Young people around the world are doing their bit to fight for the future of our planet
They are superhero Eco-Defenders!
Luke is a volunteer for the Ian Somerhalder Foundation, a global nonprofit with a mission to empower, educate and collaborate with people or projects to positively impact the planet and its creatures. ISF was created because founder and president Ian, grew up in Louisiana and was seriously affected by the BP oil spill of 2010. Ian was heartbroken to see his animals and homeland destroyed.
Season 12, Episode 1
Kyle Thiermann is a 26 year old professional surfer and filmmaker from Santa Cruz, CA. When he’s not chasing building-sized waves around the globe he works with Discovery Digital Networks as an on-camera correspondent and producer. He also works closely with his main sponsor, Patagonia to beat up products and help implement solutions to the environmental crisis.
Season 12, Episode 3
Alex Freid was shocked by the number of perfectly good and reusable items being discarded by students during the moving-out days at the end of his freshman year at the University of New Hampshire. He learned that each May, as university students cleared out of their dorms and apartments, the amount of waste sent to the local landfill jumped from 25 tons per month to a staggering 105 tons. This inspired him to found Post-Landfill Action Network, or PLAN, a youth-led nonprofit that helps students create programs that reduce waste on campus.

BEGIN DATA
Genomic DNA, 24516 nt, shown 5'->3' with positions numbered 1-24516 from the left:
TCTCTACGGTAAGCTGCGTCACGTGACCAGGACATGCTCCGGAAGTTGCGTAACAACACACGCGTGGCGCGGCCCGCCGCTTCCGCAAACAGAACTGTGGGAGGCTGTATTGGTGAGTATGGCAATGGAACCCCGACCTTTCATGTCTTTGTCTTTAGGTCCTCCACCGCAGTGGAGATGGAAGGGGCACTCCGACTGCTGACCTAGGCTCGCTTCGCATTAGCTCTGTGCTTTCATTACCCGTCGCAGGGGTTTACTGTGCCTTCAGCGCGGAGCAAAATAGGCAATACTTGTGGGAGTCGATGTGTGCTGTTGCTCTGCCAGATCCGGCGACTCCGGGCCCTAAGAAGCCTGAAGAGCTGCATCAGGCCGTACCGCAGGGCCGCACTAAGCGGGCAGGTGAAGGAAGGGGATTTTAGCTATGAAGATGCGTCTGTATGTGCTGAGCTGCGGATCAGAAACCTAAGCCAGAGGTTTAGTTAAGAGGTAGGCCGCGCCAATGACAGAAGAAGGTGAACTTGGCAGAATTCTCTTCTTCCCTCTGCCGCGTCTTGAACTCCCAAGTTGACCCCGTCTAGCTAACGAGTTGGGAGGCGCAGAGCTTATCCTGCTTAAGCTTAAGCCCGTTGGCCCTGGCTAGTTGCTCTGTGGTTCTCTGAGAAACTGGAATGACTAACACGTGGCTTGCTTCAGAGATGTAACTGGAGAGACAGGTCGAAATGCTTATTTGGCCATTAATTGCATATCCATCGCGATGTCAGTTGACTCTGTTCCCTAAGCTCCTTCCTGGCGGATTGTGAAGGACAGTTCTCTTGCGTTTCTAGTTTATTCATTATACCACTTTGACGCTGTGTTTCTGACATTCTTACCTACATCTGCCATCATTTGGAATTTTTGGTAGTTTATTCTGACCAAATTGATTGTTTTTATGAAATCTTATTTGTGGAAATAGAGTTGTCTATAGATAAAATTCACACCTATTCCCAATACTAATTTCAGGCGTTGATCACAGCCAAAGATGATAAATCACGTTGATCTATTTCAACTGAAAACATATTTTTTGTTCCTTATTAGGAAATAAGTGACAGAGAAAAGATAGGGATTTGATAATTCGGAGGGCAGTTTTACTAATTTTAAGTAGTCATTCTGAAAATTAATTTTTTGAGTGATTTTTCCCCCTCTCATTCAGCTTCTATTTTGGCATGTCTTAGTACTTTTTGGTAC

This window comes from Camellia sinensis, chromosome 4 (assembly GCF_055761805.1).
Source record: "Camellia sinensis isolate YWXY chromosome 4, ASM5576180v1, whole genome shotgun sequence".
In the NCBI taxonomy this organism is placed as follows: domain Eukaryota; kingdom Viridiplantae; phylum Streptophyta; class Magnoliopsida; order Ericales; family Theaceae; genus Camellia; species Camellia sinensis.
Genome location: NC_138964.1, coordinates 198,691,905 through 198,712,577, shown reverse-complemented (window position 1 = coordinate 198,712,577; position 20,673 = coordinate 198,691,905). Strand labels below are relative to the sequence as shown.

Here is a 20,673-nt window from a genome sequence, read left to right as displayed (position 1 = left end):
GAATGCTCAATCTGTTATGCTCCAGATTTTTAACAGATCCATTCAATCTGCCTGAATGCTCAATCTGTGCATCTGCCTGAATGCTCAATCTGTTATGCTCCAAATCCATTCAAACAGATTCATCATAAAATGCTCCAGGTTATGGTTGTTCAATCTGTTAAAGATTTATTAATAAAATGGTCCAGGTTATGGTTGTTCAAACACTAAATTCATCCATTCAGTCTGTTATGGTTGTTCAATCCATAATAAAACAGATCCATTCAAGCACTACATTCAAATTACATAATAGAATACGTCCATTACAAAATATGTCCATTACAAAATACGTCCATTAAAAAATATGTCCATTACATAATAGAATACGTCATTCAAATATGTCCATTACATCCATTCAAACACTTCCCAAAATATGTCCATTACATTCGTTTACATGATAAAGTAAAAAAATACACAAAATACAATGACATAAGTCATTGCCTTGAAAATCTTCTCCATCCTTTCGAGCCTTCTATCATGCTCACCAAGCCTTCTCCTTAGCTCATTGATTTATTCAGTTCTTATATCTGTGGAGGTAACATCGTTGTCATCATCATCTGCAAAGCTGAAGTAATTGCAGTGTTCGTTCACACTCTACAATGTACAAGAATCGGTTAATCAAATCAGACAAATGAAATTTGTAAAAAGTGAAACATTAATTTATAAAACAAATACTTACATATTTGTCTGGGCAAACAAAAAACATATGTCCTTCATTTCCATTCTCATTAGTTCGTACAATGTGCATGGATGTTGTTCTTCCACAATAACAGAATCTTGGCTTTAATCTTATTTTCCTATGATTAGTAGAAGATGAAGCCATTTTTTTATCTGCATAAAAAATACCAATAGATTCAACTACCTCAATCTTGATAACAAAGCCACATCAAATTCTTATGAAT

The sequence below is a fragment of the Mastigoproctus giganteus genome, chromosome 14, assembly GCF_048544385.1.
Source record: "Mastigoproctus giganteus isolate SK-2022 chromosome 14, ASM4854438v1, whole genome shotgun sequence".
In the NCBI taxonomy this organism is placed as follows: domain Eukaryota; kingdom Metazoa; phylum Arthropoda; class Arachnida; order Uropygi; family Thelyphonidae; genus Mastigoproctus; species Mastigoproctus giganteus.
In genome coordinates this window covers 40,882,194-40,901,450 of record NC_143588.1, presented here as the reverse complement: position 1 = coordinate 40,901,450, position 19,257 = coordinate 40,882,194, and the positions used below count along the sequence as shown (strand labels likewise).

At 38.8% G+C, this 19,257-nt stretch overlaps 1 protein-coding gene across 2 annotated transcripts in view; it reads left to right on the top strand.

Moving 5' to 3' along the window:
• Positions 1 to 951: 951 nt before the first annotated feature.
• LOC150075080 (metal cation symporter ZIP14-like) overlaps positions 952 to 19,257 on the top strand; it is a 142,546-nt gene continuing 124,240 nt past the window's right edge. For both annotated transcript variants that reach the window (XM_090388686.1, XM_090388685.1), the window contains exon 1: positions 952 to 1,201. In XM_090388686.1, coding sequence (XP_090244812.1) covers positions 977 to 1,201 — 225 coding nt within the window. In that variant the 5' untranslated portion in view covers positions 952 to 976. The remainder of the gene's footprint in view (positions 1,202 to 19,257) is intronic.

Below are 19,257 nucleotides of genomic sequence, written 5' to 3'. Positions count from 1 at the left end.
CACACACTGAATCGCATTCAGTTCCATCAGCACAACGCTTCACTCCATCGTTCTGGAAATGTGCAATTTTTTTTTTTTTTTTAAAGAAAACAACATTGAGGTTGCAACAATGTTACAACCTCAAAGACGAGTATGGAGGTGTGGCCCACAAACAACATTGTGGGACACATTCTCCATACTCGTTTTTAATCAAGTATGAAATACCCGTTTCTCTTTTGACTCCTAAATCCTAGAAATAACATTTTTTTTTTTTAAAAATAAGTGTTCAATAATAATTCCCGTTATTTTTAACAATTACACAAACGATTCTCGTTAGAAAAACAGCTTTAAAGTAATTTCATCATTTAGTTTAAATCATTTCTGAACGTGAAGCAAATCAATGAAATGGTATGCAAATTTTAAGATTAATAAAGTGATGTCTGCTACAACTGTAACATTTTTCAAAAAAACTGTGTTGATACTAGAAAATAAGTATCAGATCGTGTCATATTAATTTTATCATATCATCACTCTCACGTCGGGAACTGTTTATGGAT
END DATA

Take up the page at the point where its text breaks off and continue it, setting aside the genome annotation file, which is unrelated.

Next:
Season 12, Episode 11
Boyan Slat is a Dutch entrepreneur and inventor who creates technologies to tackle global issues of sustainability. He is the founder and CEO of The Ocean Cleanup, where he is responsible for overall strategy and cleanup technology development. He has been recognized as one of the 20 Most Promising Young Entrepreneurs Worldwide (Intel EYE50), and was crowned 2014 Champion of the Earth, the United Nations’ highest environmental accolade. In 2015, HM King Harald of Norway awarded Boyan the maritime industry’s Young Entrepreneur Award.
Season 12, Episode 12
As a sophomore at Wesleyan University, Kate Weiner noticed that even though her institution had a stellar sustainability program and most of her student cohort did care about the environment, it was hard to get them to actually take actions that would help conserve resources and protect the environment. An internship with a feminist farming collective in Chile her junior year gave her the idea of exploring collectives as a tool for impactful engagement in sustainable living and social change